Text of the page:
Switch to English Language Passer en langue française Omschakelen naar Nederlandse Taal Wechseln Sie zu deutschen Sprache Passa alla lingua italiana
Members: 70,219   Posts: 1,532,232   Online: 841
      
Page 3 of 6 FirstFirst 123456 LastLast
Results 21 to 30 of 58
  1. #21
    Maris's Avatar
    Join Date
    Jan 2006
    Location
    Noosa, Queensland, Australia.
    Shooter
    Multi Format
    Posts
    723
    In my studio 99% of all portraits are done at a distance of 1.5 to 2 metres. Why?

    In "Western" style societies this is the distance that two strangers set when they are engaged, interested, attentive, respectful, but not invasive of personal space. This gap is so familiar and consistent that facial features, ratio of nose to ears, chin to neck, etc, just look "right".

    Once the distance is known framing is organised by choosing the appropriate focal length; long focus for tight face portraits, wide angle for half-figure, and so on.
    Photography, the word itself, invented and defined by its author Sir John.F.W.Herschel, 14 March 1839 at the Royal Society, Somerset House, London. Quote "...Photography or the application of the Chemical rays of light to the purpose of pictorial representation,..". unquote.

  2. #22

    Join Date
    Jul 2011
    Location
    Greenock (Scotland)
    Shooter
    35mm
    Posts
    45
    Quote Originally Posted by RalphLambrecht View Post
    'If your pictures are not good enough, you're not close enough.'

    Rober Capa
    I believe that was related to war photography, if I am not mistaken.


  3. #23
    tomalophicon's Avatar
    Join Date
    Feb 2010
    Location
    Canberra, ACT.
    Shooter
    Sub 35mm
    Posts
    1,562
    Images
    24
    Usually the width of the road between my house and the hot next door neighbour's bedoom window ... Wait, should I be saying this here?

  4. #24
    Sirius Glass's Avatar
    Join Date
    Jan 2007
    Location
    Southern California
    Shooter
    Multi Format
    Posts
    13,060
    Quote Originally Posted by RalphLambrecht View Post
    'If your pictures are not good enough, you're not close enough.'

    Rober Capa
    I have seen variations of that in almost any basic book on composition. One of the most common composition mistakes is to not isolate the subject from distractions.
    Warning!! Handling a Hasselblad can be harmful to your financial well being!

    Nothing beats a great piece of glass!

    I leave the digital work for the urologists and proctologists.

  5. #25

    Join Date
    Feb 2012
    Location
    New York
    Shooter
    Large Format
    Posts
    308
    My studio (spare room) is 15' x 15' and luckily ceilings just as high. If I stand off the model from the background, I usually have 5-7 feet, or closer.

  6. #26

    Join Date
    Sep 2011
    Location
    Adirondacks
    Shooter
    Multi Format
    Posts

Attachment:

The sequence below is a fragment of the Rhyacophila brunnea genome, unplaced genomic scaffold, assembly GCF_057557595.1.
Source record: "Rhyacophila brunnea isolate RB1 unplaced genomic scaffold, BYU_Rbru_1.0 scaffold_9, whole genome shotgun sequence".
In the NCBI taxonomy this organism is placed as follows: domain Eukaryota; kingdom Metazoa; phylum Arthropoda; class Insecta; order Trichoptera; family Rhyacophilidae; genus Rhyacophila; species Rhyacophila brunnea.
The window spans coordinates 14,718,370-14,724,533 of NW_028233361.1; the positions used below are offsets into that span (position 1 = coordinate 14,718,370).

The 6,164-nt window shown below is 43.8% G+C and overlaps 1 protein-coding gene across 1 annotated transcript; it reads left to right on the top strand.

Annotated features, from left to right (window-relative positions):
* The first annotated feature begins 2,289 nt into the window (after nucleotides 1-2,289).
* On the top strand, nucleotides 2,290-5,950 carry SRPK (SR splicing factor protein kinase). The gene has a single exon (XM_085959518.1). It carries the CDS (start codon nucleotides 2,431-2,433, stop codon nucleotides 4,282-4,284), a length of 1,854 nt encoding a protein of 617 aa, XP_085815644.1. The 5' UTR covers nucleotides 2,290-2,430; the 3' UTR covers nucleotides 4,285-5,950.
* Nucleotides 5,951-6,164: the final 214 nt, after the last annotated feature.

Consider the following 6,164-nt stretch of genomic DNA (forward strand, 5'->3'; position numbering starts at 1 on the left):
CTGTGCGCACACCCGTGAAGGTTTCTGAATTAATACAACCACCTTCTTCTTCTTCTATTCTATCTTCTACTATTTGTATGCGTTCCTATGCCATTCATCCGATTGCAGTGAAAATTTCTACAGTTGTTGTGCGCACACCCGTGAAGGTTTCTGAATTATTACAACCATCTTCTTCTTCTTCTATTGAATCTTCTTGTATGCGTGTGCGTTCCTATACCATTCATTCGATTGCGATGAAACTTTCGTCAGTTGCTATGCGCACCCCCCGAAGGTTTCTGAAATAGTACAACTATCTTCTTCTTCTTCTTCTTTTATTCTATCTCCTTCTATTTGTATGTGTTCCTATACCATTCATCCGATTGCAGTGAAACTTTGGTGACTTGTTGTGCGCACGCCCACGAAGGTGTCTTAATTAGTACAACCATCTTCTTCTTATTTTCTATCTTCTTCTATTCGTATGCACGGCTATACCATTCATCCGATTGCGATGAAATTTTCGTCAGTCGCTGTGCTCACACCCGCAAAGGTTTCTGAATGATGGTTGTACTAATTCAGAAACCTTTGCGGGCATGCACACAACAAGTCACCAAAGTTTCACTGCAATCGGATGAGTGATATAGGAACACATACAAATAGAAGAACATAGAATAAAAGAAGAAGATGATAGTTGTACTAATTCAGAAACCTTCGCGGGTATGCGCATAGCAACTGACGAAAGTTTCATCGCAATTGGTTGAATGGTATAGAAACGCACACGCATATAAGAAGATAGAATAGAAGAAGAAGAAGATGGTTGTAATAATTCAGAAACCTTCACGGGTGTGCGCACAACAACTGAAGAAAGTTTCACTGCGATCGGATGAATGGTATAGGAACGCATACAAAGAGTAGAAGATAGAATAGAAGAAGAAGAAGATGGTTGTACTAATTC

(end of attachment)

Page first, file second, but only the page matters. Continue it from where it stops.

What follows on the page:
3,361
    Quote Originally Posted by photoworks68 View Post
    I believe that was related to war photography, if I am not mistaken.

    Yes. The guys who got too close aren't able to warn us.

  7. #27

    Join Date
    Feb 2012
    Shooter
    Large Format
    Posts
    103
    Quote Originally Posted by Maris View Post
    In my studio 99% of all portraits are done at a distance of 1.5 to 2 metres. Why?

    In "Western" style societies this is the distance that two strangers set when they are engaged, interested, attentive, respectful, but not invasive of personal space. This gap is so familiar and consistent that facial features, ratio of nose to ears, chin to neck, etc, just look "right".

    Once the distance is known framing is organised by choosing the appropriate focal length; long focus for tight face portraits, wide angle for half-figure, and so on.
    I like this theory. I'm going to bring this in practice to see if you're right or not.

  8. #28
    Vaughn's Avatar
    Join Date
    Dec 2006
    Location
    Humboldt Co.
    Shooter
    8x10 Format
    Posts
    4,631
    Images
    40
    Far away
    Attached Thumbnails Attached Thumbnails Prairie Creek, Nude.jpg   1FallenRedwood.jpg   Nude,Redwood_Carbon.jpg  
    At least with LF landscape, a bad day of photography can still be a good day of exercise.

  9. #29
    Two23's Avatar
    Join Date
    Jul 2010
    Location
    South Dakota
    Shooter
    4x5 Format
    Posts
    299
    I try to stay at least 25 feet away from my subjects, in case they derail and jump the tracks. My subjects are usually trains.


    Kent in SD

  10. #30
    Trask's Avatar
    Join Date
    Oct 2005
    Shooter
    35mm RF
    Posts
    1,061
    Images
    6
    Quote Originally Posted by artonpaper View Post
    Thinking back on some of Avedon's pictures, I feel that wasn't always the case. Some are obviously in the 5 - 7 ft range. I don't have an example on hand at the moment, when I get to one, I'll give an example, see if anyone agrees.
    Yes, Avedon frequently photographed with a Rolleiflex on a tripod, set up quite close to the subject. Prefocused, almost pre-framed. Avedon could speak with the subject, elicit responses, etc. even as he shot (with a cable release) and advanced the film without the subject being fully aware that the photo had been taken. You can see this, IIRC, on the American Masters show re: Avedon. (I'll confess that I can't quite figure out if he was using a Tele-Rolleiflex, or at times a regular Rollei with a close-up set. I'd tend to think the former is more likely.)

    Here are examples:
    Attached Thumbnails Attached Thumbnails oscar levant avedon.png   Ave2006-11275.jpg  

Page 3 of 6 FirstFirst 123456 LastLast


 

APUG PARTNERS EQUALLY FUNDING OUR COMMUNITY:



Contact Us  |  Support Us!  |  Advertise  |  Site Terms  |  Archive  —   Search  |  Mobile Device Access  |  RSS  |  Facebook  |  Linkedin